So, say you're a United States presidential candidate preparing for an upcoming debate, but you really don't want to answer or ask any substantial questions. No problem. Just have your lawyers draw up an MOU that outlines a framework for a staged debate.
One of the most famous examples of this happened in 2004, as George W. Bush and John Kerry campaigned for office. Both parties agreed to a 32-page MOU, which controlled many aspects of the debate and let them better manage their public personas.
But not all politicians use MOUs to evade off-the-cuff debate questions; some employ them to prevent war. In 1972, President Richard Nixon and the Soviet Union agreed on an MOU that created a direct telecommunications link between the two sides, with the intent that this system could prevent misunderstandings that might lead to nuclear war.
In 1997, the Clinton administration composed an MOU to update the 1972 Anti-Ballistic Missile Systems Treaty to reflect changes that occurred as the former USSR dissolved into several successor states. This MOU came at a critical juncture, when the world was worried about the security of the former USSR's nuclear stockpile.
In spite of their popularity, MOUs do occasionally draw criticism. In 2008, the U.S. Immigration and Customs Enforcement (ICE) launched a program called Secure Communities, which is designed to help state and local law enforcement personnel identify criminal illegal aliens and deport them.
ICE signed MOUs (often called memoranda of agreement in these instances) with local law enforcement agencies around the country to gain their cooperation. But the agreements came under fire from critics, who called the program a plan to ferret out and deport all illegal immigrants, including those deemed noncriminals.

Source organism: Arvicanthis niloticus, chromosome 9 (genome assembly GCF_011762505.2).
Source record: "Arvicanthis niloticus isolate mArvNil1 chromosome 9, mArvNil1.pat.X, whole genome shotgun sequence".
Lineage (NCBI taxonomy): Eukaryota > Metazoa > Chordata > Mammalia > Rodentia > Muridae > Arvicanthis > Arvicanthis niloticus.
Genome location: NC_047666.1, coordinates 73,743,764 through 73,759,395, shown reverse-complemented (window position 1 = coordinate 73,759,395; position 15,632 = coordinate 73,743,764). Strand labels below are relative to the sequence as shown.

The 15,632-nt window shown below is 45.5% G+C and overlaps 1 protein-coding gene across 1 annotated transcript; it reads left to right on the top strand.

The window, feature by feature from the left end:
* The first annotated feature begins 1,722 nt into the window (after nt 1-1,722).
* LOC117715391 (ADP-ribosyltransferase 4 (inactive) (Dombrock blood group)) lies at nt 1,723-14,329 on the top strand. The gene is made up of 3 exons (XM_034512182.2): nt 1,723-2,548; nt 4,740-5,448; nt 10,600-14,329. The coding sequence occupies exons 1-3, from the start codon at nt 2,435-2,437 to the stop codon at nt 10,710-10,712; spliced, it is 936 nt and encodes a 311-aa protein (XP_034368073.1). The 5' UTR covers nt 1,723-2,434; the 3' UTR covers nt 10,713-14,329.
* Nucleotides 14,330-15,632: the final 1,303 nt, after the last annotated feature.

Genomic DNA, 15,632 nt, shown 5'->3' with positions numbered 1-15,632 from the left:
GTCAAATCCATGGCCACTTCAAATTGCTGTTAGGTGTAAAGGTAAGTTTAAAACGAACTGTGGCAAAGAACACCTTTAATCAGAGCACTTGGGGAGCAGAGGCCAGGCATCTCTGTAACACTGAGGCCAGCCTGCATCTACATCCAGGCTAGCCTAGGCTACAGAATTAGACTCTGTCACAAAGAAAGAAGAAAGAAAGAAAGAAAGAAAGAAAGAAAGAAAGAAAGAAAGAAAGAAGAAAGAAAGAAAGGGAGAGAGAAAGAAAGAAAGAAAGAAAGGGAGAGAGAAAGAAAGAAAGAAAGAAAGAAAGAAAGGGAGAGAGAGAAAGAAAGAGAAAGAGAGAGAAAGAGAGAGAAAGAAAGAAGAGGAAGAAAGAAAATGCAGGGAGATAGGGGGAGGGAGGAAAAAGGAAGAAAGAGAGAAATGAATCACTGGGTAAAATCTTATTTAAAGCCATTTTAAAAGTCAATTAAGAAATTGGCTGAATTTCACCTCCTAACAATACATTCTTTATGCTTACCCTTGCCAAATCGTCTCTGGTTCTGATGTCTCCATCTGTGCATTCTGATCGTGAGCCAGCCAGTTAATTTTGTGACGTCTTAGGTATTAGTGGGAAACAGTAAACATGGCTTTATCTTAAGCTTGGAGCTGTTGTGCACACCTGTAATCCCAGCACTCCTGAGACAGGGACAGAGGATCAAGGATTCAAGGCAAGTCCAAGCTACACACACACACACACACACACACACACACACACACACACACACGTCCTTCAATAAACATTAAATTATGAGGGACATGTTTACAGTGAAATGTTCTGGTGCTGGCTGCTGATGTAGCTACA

MOUs play a big role in social issues around the world. The United Kingdom signed an MOU in 2005 to humanely deport unwelcome Nigerians who overstayed their visas or failed to gain asylum. The agreement included terms for safe escort by Nigerian authorities. In other cases, MOUs help people in a quandary. In 2011, Kenya signed an MOU with the United Nations to address the condition of refugee camps within its borders. The document specified security measures and means for delivering goods and services to the impoverished people in the camps.
All of these examples demonstrate how important MOUs have become for business, government and political purposes. And, no matter whether you deem their purposes nefarious or inspiring, MOUs are an established form of written communication that provides a powerful means for pushing through on important business projects, beating deadlines and implementing governmental polices all over the world.